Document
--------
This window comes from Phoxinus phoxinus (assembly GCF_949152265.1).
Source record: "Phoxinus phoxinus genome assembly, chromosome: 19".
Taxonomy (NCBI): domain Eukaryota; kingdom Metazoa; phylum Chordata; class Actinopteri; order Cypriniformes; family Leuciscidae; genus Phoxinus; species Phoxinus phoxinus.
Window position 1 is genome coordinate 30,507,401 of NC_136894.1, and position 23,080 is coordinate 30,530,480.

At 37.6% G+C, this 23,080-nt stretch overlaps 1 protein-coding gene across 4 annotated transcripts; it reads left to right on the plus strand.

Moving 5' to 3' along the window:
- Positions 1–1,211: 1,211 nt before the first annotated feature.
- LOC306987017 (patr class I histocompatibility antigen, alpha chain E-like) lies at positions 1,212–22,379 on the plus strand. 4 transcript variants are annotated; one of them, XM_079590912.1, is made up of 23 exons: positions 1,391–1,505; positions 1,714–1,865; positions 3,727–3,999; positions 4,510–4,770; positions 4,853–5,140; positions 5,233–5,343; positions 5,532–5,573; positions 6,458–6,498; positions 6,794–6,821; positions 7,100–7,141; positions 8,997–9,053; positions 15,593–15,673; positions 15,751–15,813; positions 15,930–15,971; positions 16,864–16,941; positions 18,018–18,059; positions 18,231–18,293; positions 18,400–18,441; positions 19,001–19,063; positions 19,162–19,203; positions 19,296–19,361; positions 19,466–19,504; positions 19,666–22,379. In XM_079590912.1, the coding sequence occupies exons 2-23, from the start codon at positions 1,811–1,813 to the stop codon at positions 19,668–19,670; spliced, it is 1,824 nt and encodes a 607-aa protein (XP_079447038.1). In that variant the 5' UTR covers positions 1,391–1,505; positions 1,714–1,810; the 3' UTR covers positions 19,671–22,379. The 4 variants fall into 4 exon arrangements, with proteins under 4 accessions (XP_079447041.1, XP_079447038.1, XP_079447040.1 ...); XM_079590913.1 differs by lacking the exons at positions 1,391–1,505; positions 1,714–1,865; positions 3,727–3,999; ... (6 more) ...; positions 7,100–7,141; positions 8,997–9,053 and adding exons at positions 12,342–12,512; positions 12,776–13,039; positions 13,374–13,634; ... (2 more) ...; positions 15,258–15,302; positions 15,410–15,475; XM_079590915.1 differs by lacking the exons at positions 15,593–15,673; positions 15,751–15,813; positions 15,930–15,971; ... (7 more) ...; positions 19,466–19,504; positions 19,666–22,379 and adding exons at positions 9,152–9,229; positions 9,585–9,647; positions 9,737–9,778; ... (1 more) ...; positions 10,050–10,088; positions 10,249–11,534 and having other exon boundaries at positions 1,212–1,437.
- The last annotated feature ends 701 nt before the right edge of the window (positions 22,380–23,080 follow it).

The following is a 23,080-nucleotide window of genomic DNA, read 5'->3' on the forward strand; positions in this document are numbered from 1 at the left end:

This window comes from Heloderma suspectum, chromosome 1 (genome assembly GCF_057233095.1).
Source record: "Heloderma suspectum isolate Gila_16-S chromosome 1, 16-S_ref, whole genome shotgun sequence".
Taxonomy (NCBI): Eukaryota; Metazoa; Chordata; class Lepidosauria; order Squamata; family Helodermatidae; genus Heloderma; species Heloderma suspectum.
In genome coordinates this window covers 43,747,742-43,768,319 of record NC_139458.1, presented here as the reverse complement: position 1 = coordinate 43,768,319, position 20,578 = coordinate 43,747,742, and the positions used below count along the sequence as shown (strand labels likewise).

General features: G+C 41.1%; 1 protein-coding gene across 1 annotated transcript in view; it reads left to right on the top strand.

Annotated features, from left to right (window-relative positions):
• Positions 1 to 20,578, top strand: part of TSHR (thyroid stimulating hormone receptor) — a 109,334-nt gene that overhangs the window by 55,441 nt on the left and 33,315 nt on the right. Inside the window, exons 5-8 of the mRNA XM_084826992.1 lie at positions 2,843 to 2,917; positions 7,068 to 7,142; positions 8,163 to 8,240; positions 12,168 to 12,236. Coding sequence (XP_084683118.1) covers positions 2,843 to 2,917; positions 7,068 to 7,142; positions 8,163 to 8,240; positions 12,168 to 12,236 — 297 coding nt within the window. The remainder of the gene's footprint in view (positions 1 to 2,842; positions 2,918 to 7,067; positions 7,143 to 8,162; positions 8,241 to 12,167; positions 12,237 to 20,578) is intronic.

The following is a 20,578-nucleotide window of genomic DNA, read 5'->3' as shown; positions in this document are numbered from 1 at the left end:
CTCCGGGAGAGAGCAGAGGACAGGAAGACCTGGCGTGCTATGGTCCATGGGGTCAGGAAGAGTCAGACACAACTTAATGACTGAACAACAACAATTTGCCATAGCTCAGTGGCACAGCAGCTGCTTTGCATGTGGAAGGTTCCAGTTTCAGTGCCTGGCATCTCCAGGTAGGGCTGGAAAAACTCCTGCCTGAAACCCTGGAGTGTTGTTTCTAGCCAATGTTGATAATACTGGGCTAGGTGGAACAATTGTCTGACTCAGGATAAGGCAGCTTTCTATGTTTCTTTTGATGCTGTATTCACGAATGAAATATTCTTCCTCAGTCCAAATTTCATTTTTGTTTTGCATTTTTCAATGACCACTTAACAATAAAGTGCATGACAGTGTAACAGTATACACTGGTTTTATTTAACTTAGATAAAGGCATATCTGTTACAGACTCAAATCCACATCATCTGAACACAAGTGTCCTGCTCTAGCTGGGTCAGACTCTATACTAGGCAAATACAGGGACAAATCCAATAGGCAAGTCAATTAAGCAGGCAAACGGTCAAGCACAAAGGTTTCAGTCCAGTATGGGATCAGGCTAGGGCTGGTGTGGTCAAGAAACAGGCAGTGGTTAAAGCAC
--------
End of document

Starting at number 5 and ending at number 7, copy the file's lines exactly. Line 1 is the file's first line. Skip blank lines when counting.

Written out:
At 37.6% G+C, this 23,080-nt stretch overlaps 1 protein-coding gene across 4 annotated transcripts; it reads left to right on the plus strand.

Moving 5' to 3' along the window:
- Positions 1–1,211: 1,211 nt before the first annotated feature.